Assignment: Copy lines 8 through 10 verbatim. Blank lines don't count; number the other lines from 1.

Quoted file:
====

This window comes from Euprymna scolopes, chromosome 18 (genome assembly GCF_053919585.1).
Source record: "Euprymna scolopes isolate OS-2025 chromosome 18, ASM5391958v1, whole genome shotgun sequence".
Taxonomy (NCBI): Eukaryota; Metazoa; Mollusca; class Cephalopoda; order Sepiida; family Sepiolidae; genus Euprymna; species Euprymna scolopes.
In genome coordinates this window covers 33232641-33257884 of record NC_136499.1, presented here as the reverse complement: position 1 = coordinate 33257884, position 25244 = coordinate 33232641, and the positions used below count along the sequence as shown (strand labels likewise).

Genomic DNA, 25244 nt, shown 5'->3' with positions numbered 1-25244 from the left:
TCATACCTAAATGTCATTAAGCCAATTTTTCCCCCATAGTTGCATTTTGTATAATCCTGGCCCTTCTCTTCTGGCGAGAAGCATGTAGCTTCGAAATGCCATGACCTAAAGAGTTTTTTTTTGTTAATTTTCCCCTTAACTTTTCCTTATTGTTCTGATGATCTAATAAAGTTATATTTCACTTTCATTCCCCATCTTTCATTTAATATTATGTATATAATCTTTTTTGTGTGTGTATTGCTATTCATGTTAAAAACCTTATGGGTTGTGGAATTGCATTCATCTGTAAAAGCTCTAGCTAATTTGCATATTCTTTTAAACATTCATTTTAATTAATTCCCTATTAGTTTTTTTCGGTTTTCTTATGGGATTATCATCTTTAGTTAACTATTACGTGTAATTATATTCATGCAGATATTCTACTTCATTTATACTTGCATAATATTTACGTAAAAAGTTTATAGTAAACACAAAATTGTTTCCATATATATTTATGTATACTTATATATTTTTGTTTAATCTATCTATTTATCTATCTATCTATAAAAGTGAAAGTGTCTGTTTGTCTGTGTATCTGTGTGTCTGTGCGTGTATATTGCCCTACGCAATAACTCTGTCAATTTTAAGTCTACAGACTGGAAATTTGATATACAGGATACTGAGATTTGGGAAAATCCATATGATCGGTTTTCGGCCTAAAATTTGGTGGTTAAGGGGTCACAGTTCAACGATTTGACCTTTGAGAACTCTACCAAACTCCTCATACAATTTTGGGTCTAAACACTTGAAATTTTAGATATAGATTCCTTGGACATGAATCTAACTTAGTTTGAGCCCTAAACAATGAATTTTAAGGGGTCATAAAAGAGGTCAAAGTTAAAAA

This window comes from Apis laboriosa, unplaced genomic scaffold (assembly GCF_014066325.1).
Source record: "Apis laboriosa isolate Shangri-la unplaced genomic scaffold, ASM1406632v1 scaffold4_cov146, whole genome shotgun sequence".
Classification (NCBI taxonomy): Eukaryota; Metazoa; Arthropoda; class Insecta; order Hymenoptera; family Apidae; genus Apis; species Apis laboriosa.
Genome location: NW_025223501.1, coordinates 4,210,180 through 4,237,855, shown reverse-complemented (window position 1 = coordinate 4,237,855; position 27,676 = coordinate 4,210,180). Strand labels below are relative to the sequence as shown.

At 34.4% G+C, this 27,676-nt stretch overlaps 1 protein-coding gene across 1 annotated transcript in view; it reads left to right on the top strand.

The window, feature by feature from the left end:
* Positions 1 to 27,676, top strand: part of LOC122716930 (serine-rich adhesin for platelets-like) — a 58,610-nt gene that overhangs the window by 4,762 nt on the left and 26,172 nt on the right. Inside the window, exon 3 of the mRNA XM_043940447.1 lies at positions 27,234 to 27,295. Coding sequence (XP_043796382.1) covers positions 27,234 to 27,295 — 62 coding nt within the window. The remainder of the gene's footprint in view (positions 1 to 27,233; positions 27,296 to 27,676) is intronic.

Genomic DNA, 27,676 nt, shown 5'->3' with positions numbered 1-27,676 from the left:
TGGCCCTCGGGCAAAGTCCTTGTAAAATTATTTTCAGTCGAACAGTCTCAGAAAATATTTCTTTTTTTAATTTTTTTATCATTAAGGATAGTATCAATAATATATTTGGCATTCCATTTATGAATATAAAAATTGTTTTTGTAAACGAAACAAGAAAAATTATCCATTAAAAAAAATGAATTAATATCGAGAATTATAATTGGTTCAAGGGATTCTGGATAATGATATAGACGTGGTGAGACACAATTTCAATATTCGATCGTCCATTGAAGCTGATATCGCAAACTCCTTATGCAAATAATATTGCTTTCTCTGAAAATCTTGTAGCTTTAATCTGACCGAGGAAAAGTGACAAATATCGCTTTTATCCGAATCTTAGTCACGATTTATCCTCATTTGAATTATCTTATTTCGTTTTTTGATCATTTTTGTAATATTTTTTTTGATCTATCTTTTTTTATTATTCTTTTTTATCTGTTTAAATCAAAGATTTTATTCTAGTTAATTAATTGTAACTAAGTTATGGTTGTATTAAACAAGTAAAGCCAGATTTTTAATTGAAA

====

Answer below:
Source record: "Apis laboriosa isolate Shangri-la unplaced genomic scaffold, ASM1406632v1 scaffold4_cov146, whole genome shotgun sequence".
Classification (NCBI taxonomy): Eukaryota; Metazoa; Arthropoda; class Insecta; order Hymenoptera; family Apidae; genus Apis; species Apis laboriosa.
Genome location: NW_025223501.1, coordinates 4,210,180 through 4,237,855, shown reverse-complemented (window position 1 = coordinate 4,237,855; position 27,676 = coordinate 4,210,180). Strand labels below are relative to the sequence as shown.